Catholic groups, undeterred by Paris attacks, to attend climate summit

WASHINGTON — Catholic organizations advocating to protect the world and its people from the impact of climate change said the terror attacks in Paris had not dissuaded them from attending a major U.N. summit there.

“As far as I know, everyone who was planning to go is going. It is such an important issue, at such a critical moment, that we have all been working toward,” said Chloe Schwabe, director of the faith-economy-ecology project at the Maryknoll Office for Global Concerns.

The Eiffel Tower is seen at sunset in Paris Nov. 22. Catholic organizations said the terror attacks in Paris had not dissuaded them from attending the U.N. climate change conference Nov. 30-Dec. 11. (CNS photo | Charles Platiau, Reuters)

“As awful and horrific as the terrorist attacks in Paris were, that can’t stop us, because there are so many other people suffering around the world … from the impact of climate change,” Schwabe told Catholic News Service Nov 21.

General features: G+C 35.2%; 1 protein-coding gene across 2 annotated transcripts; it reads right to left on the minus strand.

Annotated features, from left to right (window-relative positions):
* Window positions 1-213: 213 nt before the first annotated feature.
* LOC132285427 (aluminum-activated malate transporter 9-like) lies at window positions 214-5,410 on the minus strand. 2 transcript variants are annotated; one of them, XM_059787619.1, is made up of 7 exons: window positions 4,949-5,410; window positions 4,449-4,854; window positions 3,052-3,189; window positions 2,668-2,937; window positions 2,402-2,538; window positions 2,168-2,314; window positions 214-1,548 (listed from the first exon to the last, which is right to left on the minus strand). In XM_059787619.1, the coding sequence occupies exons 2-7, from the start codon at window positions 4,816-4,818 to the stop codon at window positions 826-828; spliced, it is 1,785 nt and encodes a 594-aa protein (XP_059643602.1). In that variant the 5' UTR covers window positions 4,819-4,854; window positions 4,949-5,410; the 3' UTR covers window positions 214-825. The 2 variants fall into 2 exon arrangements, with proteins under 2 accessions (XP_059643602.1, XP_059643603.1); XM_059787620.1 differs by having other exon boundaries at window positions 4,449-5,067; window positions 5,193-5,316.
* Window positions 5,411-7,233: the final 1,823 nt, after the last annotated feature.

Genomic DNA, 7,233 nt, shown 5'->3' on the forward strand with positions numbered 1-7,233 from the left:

She was one of several Catholic organization representatives who told CNS they were moving forward with previously scheduled plans to be present at the U.N. climate change conference, set to take place in the French capital Nov. 30-Dec. 11. The conference aims at limiting greenhouse gas emissions by way of a global accord.

The representatives reiterated earlier plans to relay the stories of people already feeling the effects of climate change in Oceania, Asia, Africa and Latin America, in hopes of convincing summit delegates of the need to mitigate climate change through safeguards that do not further compromise the poor.

Climate change “is still the No. 1 issue, it is still what we have to take care of,” said Patrick Carolan, executive director of Franciscan Action Network.

“These horrific events that happened in Paris are not going to stop us from doing what we have to do,” which will include presenting representatives of U.N. member countries with a climate petition signed by more than 500,000 concerned Catholics from around the globe, Carolan told CNS Nov. 19.